My Bowspring stories are all the same. In fact, I even get bored of them myself. Bowspring sounds like some kind of wonder drug that is almost too good to be true. But it really is that basic and simple. Bowspring focuses on the natural curves of the body and on organic movements. It just feels good because it's so natural. I share knowledge, insights, revelations and even real epiphanies, because what has helped me could also help others.
But one thing is certain: Bowspring only helps if you really do it. I know that a lot of people can relate to this because I hear the same stories from friends and family all over and over again. They sit all day doing office work or they even do physical work, but they have no awareness of their body and its needs. Sometimes I need to force myself to go to a movement class, too. It doesn’t always come naturally like in childhood. Back then I was happy to move. It was my natural need. Walking barefoot across blooming meadows, doing somersaults, rolling down a hill. All of this was so much fun. Sitting quietly, on the other hand, wasn't fun at all.
It already began in kindergarten, went on throughout my school and university days and it is now part of my everyday working life. Sadly, most of my life consists of sitting still. And I'm the only person who can really change that. Even though I know that sitting can be poison for the body, I cannot help it. Over the years, I've gotten very lazy. It always takes a lot of effort to get moving. To go to a Bowspring class. Even if I am happy afterwards. It just doesn’t come natural because I am always surrounded by artificially created objects like desks, office chairs, waiting rooms, classrooms, church pews and comfortable sofas.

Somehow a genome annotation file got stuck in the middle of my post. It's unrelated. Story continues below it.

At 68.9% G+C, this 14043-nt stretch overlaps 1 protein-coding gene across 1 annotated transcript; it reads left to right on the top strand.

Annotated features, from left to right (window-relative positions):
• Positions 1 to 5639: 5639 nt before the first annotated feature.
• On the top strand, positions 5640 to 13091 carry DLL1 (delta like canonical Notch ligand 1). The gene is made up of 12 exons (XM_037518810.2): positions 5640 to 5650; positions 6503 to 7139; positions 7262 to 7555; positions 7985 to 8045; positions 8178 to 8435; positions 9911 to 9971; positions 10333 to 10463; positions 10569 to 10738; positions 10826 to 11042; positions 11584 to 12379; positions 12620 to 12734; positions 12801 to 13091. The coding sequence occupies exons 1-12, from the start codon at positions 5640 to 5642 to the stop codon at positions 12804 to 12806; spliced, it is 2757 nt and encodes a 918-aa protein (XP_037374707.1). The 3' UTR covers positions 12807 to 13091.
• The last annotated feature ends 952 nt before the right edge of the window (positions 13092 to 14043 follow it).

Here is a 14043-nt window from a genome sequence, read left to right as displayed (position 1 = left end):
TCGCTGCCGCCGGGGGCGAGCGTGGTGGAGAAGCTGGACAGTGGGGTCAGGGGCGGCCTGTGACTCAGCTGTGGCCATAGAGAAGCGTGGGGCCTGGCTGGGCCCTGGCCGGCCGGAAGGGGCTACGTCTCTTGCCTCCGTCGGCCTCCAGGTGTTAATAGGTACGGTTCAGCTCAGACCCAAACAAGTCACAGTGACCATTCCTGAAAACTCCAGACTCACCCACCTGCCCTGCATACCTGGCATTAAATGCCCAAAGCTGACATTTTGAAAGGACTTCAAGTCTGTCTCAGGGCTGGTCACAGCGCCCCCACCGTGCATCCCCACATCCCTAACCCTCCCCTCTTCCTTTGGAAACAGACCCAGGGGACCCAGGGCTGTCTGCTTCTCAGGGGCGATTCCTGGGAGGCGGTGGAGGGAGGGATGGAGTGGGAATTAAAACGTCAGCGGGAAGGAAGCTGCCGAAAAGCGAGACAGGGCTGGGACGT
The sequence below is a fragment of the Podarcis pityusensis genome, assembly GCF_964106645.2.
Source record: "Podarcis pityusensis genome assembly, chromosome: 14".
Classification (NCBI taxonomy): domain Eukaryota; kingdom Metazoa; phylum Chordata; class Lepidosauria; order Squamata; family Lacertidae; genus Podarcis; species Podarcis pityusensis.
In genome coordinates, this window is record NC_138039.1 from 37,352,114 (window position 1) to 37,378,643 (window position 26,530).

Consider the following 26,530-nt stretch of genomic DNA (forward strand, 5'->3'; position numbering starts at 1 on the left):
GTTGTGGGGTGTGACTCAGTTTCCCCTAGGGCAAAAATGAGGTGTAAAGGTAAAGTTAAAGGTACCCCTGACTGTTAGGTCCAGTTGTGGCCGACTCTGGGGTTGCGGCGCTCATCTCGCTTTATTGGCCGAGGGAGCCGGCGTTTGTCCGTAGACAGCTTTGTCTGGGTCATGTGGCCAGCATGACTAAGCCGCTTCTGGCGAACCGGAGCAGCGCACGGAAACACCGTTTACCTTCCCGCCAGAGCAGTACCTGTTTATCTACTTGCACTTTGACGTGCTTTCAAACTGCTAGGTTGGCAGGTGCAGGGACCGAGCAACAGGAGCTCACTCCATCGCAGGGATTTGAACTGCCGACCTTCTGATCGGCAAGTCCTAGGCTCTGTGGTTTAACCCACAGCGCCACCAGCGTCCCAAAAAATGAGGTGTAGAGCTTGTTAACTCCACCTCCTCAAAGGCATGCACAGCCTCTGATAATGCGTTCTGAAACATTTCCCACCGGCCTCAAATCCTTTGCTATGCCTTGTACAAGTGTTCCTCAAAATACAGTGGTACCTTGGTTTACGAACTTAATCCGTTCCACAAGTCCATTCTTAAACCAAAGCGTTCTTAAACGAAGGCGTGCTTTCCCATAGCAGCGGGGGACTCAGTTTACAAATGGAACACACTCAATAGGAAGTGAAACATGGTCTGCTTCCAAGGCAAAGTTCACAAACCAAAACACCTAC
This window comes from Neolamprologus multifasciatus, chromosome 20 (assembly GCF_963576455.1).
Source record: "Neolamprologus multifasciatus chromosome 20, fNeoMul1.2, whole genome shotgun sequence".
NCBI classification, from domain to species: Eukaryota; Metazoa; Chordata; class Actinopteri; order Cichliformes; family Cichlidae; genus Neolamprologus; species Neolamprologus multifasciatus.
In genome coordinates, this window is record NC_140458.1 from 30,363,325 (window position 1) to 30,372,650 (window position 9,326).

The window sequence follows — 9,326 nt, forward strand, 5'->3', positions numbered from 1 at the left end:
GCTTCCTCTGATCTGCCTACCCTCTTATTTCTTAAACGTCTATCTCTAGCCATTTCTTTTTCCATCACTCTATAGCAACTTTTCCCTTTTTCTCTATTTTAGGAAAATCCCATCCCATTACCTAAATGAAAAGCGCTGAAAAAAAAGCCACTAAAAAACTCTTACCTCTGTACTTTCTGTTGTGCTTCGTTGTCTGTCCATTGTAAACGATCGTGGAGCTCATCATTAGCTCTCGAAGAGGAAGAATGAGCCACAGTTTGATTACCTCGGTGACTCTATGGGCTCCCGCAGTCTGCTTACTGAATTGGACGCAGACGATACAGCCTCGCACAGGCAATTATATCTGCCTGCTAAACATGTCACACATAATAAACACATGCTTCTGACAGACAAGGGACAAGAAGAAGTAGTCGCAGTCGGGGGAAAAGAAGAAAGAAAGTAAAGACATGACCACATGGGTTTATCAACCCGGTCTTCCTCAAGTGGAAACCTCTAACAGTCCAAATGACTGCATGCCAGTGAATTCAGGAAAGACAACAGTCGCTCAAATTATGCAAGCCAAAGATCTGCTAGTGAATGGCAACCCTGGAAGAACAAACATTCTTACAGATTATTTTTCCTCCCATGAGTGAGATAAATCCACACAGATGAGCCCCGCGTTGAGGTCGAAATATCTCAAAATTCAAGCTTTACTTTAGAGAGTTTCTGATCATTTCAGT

Everyone gets these inner temptations to be lazy. Everyone has a weaker self. Everyone has to fight the inner couch potato. In German there is also a word for it: it’s called ‘Schweinehund’ which would literally translate to 'pig dog'. This term goes back to the 19th century when dogs were used to hunt wild boar. These dogs were very strong and exhausted the boars. Even today, figuratively speaking, it is very exhausting to defeat the strong ‘pig dog’ that charms you to lie comfortably on the settee instead of doing something actively.
Unfortunately, I am not entirely sure how to re-awaken this natural need to move. Even though I am always happy if I go to a Bowspring class, I have to overcome myself and fight my inner ‘pig dog’. Even though I know all the Bowspring poses, it doesn’t help because the ‘pig dog’ is making me lazy and preventing my body from moving and exercising.
No matter how many stories I write about how Bowspring changed my life and well-being, it remains a bit implausible until I do Bowspring or any other movement practice on my own initiative. I want to move like I did when I was a child. I want to be happy when I move. I want to enjoy the mobility of my body. I want to be pain-free. I want to be my own teacher. So how do I do that on my own? How do I move beyond boredom and ‘pig dogs’?
© Barbara Neubauer 2021-09-08